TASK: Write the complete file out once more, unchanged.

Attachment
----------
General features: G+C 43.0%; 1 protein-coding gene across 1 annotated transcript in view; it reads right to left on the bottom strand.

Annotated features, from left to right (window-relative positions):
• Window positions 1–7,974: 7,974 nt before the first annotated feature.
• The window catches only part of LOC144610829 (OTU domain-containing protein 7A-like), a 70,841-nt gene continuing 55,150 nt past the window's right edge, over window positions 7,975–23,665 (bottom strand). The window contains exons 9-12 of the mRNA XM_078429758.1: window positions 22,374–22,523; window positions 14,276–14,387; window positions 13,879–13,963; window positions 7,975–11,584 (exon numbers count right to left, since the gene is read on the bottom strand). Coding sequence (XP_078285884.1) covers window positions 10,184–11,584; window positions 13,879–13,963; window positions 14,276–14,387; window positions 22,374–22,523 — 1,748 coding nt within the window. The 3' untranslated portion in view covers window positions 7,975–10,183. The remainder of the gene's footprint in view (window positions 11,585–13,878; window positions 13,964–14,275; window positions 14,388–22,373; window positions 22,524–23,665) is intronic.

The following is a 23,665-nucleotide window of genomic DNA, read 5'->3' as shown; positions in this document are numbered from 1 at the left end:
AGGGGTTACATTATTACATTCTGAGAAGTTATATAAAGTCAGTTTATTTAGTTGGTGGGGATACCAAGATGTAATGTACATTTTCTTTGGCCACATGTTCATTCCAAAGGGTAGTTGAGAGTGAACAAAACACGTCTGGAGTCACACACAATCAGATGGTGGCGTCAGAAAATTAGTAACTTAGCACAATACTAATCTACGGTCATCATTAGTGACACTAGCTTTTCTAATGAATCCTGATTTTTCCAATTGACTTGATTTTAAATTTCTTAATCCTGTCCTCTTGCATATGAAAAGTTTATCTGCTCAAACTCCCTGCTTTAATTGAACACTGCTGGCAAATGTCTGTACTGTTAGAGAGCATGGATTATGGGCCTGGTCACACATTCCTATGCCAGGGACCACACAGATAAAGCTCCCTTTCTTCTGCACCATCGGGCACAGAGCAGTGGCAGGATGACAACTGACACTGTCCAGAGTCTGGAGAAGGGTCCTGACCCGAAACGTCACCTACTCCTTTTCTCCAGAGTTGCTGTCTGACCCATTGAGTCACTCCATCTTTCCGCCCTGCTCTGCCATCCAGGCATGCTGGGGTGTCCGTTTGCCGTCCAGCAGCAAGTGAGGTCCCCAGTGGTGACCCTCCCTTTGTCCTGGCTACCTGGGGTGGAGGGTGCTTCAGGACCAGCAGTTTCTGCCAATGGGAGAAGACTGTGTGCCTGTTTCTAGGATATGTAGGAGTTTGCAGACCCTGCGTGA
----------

General features: G+C 43.0%; 1 protein-coding gene across 1 annotated transcript in view; it reads right to left on the bottom strand.

Annotated features, from left to right (window-relative positions):
• Window positions 1–7,974: 7,974 nt before the first annotated feature.
• The window catches only part of LOC144610829 (OTU domain-containing protein 7A-like), a 70,841-nt gene continuing 55,150 nt past the window's right edge, over window positions 7,975–23,665 (bottom strand). The window contains exons 9-12 of the mRNA XM_078429758.1: window positions 22,374–22,523; window positions 14,276–14,387; window positions 13,879–13,963; window positions 7,975–11,584 (exon numbers count right to left, since the gene is read on the bottom strand). Coding sequence (XP_078285884.1) covers window positions 10,184–11,584; window positions 13,879–13,963; window positions 14,276–14,387; window positions 22,374–22,523 — 1,748 coding nt within the window. The 3' untranslated portion in view covers window positions 7,975–10,183. The remainder of the gene's footprint in view (window positions 11,585–13,878; window positions 13,964–14,275; window positions 14,388–22,373; window positions 22,524–23,665) is intronic.

The following is a 23,665-nucleotide window of genomic DNA, read 5'->3' as shown; positions in this document are numbered from 1 at the left end:
AGGGGTTACATTATTACATTCTGAGAAGTTATATAAAGTCAGTTTATTTAGTTGGTGGGGATACCAAGATGTAATGTACATTTTCTTTGGCCACATGTTCATTCCAAAGGGTAGTTGAGAGTGAACAAAACACGTCTGGAGTCACACACAATCAGATGGTGGCGTCAGAAAATTAGTAACTTAGCACAATACTAATCTACGGTCATCATTAGTGACACTAGCTTTTCTAATGAATCCTGATTTTTCCAATTGACTTGATTTTAAATTTCTTAATCCTGTCCTCTTGCATATGAAAAGTTTATCTGCTCAAACTCCCTGCTTTAATTGAACACTGCTGGCAAATGTCTGTACTGTTAGAGAGCATGGATTATGGGCCTGGTCACACATTCCTATGCCAGGGACCACACAGATAAAGCTCCCTTTCTTCTGCACCATCGGGCACAGAGCAGTGGCAGGATGACAACTGACACTGTCCAGAGTCTGGAGAAGGGTCCTGACCCGAAACGTCACCTACTCCTTTTCTCCAGAGTTGCTGTCTGACCCATTGAGTCACTCCATCTTTCCGCCCTGCTCTGCCATCCAGGCATGCTGGGGTGTCCGTTTGCCGTCCAGCAGCAAGTGAGGTCCCCAGTGGTGACCCTCCCTTTGTCCTGGCTACCTGGGGTGGAGGGTGCTTCAGGACCAGCAGTTTCTGCCAATGGGAGAAGACTGTGTGCCTGTTTCTAGGATATGTAGGAGTTTGCAGACCCTGCGTGA